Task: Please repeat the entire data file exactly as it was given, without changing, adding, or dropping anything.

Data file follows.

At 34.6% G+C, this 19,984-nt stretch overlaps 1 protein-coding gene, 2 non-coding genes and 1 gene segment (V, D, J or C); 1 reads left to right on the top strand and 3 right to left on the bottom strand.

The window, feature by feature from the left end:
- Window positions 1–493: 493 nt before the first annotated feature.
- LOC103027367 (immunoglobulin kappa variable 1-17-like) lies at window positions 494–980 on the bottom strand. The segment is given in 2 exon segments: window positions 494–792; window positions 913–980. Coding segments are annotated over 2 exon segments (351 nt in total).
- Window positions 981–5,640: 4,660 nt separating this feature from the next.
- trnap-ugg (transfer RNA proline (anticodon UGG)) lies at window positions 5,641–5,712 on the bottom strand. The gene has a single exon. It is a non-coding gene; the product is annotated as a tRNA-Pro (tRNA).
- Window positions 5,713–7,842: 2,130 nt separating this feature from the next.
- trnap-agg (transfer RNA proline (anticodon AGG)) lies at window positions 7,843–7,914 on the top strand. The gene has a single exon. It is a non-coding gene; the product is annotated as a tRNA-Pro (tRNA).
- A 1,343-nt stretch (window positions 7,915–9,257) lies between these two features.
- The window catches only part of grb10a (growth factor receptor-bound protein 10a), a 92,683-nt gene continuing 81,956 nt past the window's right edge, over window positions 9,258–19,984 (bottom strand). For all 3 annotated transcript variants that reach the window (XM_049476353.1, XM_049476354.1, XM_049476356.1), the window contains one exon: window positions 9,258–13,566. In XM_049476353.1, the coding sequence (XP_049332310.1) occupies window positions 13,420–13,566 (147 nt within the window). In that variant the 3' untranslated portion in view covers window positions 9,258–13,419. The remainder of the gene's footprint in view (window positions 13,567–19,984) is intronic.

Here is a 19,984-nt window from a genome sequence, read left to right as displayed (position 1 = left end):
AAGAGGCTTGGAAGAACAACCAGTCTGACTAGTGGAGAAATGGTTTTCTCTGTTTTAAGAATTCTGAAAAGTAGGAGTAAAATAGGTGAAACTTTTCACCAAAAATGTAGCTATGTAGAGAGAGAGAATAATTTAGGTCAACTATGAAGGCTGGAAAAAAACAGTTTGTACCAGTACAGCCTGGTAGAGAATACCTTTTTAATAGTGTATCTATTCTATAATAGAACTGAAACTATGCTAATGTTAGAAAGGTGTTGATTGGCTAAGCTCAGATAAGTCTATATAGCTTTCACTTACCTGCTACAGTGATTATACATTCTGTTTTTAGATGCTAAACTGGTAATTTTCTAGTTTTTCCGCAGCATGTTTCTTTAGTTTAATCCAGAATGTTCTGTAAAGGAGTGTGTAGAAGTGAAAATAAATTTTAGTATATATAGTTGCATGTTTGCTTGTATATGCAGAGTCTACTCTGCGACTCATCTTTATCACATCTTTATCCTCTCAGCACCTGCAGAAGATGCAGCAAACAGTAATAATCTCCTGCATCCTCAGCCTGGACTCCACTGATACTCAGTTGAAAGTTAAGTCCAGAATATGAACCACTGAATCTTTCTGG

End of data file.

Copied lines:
At 34.6% G+C, this 19,984-nt stretch overlaps 1 protein-coding gene, 2 non-coding genes and 1 gene segment (V, D, J or C); 1 reads left to right on the top strand and 3 right to left on the bottom strand.

The window, feature by feature from the left end:
- Window positions 1–493: 493 nt before the first annotated feature.
- LOC103027367 (immunoglobulin kappa variable 1-17-like) lies at window positions 494–980 on the bottom strand. The segment is given in 2 exon segments: window positions 494–792; window positions 913–980. Coding segments are annotated over 2 exon segments (351 nt in total).
- Window positions 981–5,640: 4,660 nt separating this feature from the next.
- trnap-ugg (transfer RNA proline (anticodon UGG)) lies at window positions 5,641–5,712 on the bottom strand. The gene has a single exon. It is a non-coding gene; the product is annotated as a tRNA-Pro (tRNA).
- Window positions 5,713–7,842: 2,130 nt separating this feature from the next.
- trnap-agg (transfer RNA proline (anticodon AGG)) lies at window positions 7,843–7,914 on the top strand. The gene has a single exon. It is a non-coding gene; the product is annotated as a tRNA-Pro (tRNA).
- A 1,343-nt stretch (window positions 7,915–9,257) lies between these two features.
- The window catches only part of grb10a (growth factor receptor-bound protein 10a), a 92,683-nt gene continuing 81,956 nt past the window's right edge, over window positions 9,258–19,984 (bottom strand). For all 3 annotated transcript variants that reach the window (XM_049476353.1, XM_049476354.1, XM_049476356.1), the window contains one exon: window positions 9,258–13,566. In XM_049476353.1, the coding sequence (XP_049332310.1) occupies window positions 13,420–13,566 (147 nt within the window). In that variant the 3' untranslated portion in view covers window positions 9,258–13,419. The remainder of the gene's footprint in view (window positions 13,567–19,984) is intronic.

Here is a 19,984-nt window from a genome sequence, read left to right as displayed (position 1 = left end):
AAGAGGCTTGGAAGAACAACCAGTCTGACTAGTGGAGAAATGGTTTTCTCTGTTTTAAGAATTCTGAAAAGTAGGAGTAAAATAGGTGAAACTTTTCACCAAAAATGTAGCTATGTAGAGAGAGAGAATAATTTAGGTCAACTATGAAGGCTGGAAAAAAACAGTTTGTACCAGTACAGCCTGGTAGAGAATACCTTTTTAATAGTGTATCTATTCTATAATAGAACTGAAACTATGCTAATGTTAGAAAGGTGTTGATTGGCTAAGCTCAGATAAGTCTATATAGCTTTCACTTACCTGCTACAGTGATTATACATTCTGTTTTTAGATGCTAAACTGGTAATTTTCTAGTTTTTCCGCAGCATGTTTCTTTAGTTTAATCCAGAATGTTCTGTAAAGGAGTGTGTAGAAGTGAAAATAAATTTTAGTATATATAGTTGCATGTTTGCTTGTATATGCAGAGTCTACTCTGCGACTCATCTTTATCACATCTTTATCCTCTCAGCACCTGCAGAAGATGCAGCAAACAGTAATAATCTCCTGCATCCTCAGCCTGGACTCCACTGATACTCAGTTGAAAGTTAAGTCCAGAATATGAACCACTGAATCTTTCTGG